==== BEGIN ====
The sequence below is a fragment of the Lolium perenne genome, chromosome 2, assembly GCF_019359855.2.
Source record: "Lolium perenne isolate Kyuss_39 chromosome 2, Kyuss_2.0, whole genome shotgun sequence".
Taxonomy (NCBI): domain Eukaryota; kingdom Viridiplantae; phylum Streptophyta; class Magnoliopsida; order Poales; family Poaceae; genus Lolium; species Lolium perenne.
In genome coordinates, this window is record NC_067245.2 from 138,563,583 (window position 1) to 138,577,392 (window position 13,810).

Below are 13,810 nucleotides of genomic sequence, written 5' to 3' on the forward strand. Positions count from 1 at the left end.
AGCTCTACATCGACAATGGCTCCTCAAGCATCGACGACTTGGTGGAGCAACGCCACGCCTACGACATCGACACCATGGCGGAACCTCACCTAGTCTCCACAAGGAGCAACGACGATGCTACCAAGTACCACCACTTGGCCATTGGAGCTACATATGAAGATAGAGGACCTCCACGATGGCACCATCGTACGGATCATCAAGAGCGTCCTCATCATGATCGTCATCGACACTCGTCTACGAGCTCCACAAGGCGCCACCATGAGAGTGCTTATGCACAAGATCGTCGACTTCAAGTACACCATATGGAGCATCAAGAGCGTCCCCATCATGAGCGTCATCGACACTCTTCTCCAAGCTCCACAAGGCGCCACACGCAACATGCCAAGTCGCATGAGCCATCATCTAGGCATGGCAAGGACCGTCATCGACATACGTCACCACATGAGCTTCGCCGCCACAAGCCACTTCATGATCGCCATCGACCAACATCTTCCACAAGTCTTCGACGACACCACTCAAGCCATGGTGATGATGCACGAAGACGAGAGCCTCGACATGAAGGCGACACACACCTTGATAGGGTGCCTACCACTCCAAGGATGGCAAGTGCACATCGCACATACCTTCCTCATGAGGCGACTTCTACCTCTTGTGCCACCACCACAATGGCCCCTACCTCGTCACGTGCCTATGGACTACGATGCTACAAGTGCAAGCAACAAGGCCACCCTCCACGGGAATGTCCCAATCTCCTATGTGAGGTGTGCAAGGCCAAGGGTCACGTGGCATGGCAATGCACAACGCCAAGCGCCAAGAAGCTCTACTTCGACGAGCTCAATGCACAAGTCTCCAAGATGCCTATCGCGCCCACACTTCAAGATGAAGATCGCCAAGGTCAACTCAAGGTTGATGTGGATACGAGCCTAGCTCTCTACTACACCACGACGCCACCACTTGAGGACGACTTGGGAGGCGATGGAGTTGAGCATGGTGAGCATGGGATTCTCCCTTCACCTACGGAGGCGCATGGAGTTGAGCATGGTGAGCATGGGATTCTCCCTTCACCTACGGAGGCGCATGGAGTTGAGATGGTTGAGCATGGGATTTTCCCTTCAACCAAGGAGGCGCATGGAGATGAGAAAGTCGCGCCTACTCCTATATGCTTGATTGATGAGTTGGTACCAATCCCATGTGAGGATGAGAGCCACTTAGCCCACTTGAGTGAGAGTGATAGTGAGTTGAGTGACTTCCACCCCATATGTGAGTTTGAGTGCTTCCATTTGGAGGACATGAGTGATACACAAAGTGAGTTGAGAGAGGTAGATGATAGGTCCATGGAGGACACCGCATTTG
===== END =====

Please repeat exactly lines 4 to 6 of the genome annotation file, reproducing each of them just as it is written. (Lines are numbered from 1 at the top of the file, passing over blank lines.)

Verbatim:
In genome coordinates, this window is record NC_067245.2 from 138,563,583 (window position 1) to 138,577,392 (window position 13,810).

Below are 13,810 nucleotides of genomic sequence, written 5' to 3' on the forward strand. Positions count from 1 at the left end.
AGCTCTACATCGACAATGGCTCCTCAAGCATCGACGACTTGGTGGAGCAACGCCACGCCTACGACATCGACACCATGGCGGAACCTCACCTAGTCTCCACAAGGAGCAACGACGATGCTACCAAGTACCACCACTTGGCCATTGGAGCTACATATGAAGATAGAGGACCTCCACGATGGCACCATCGTACGGATCATCAAGAGCGTCCTCATCATGATCGTCATCGACACTCGTCTACGAGCTCCACAAGGCGCCACCATGAGAGTGCTTATGCACAAGATCGTCGACTTCAAGTACACCATATGGAGCATCAAGAGCGTCCCCATCATGAGCGTCATCGACACTCTTCTCCAAGCTCCACAAGGCGCCACACGCAACATGCCAAGTCGCATGAGCCATCATCTAGGCATGGCAAGGACCGTCATCGACATACGTCACCACATGAGCTTCGCCGCCACAAGCCACTTCATGATCGCCATCGACCAACATCTTCCACAAGTCTTCGACGACACCACTCAAGCCATGGTGATGATGCACGAAGACGAGAGCCTCGACATGAAGGCGACACACACCTTGATAGGGTGCCTACCACTCCAAGGATGGCAAGTGCACATCGCACATACCTTCCTCATGAGGCGACTTCTACCTCTTGTGCCACCACCACAATGGCCCCTACCTCGTCACGTGCCTATGGACTACGATGCTACAAGTGCAAGCAACAAGGCCACCCTCCACGGGAATGTCCCAATCTCCTATGTGAGGTGTGCAAGGCCAAGGGTCACGTGGCATGGCAATGCACAACGCCAAGCGCCAAGAAGCTCTACTTCGACGAGCTCAATGCACAAGTCTCCAAGATGCCTATCGCGCCCACACTTCAAGATGAAGATCGCCAAGGTCAACTCAAGGTTGATGTGGATACGAGCCTAGCTCTCTACTACACCACGACGCCACCACTTGAGGACGACTTGGGAGGCGATGGAGTTGAGCATGGTGAGCATGGGATTCTCCCTTCACCTACGGAGGCGCATGGAGTTGAGCATGGTGAGCATGGGATTCTCCCTTCACCTACGGAGGCGCATGGAGTTGAGATGGTTGAGCATGGGATTTTCCCTTCAACCAAGGAGGCGCATGGAGATGAGAAAGTCGCGCCTACTCCTATATGCTTGATTGATGAGTTGGTACCAATCCCATGTGAGGATGAGAGCCACTTAGCCCACTTGAGTGAGAGTGATAGTGAGTTGAGTGACTTCCACCCCATATGTGAGTTTGAGTGCTTCCATTTGGAGGACATGAGTGATACACAAAGTGAGTTGAGAGAGGTAGATGATAGGTCCATGGAGGACACCGCATTTG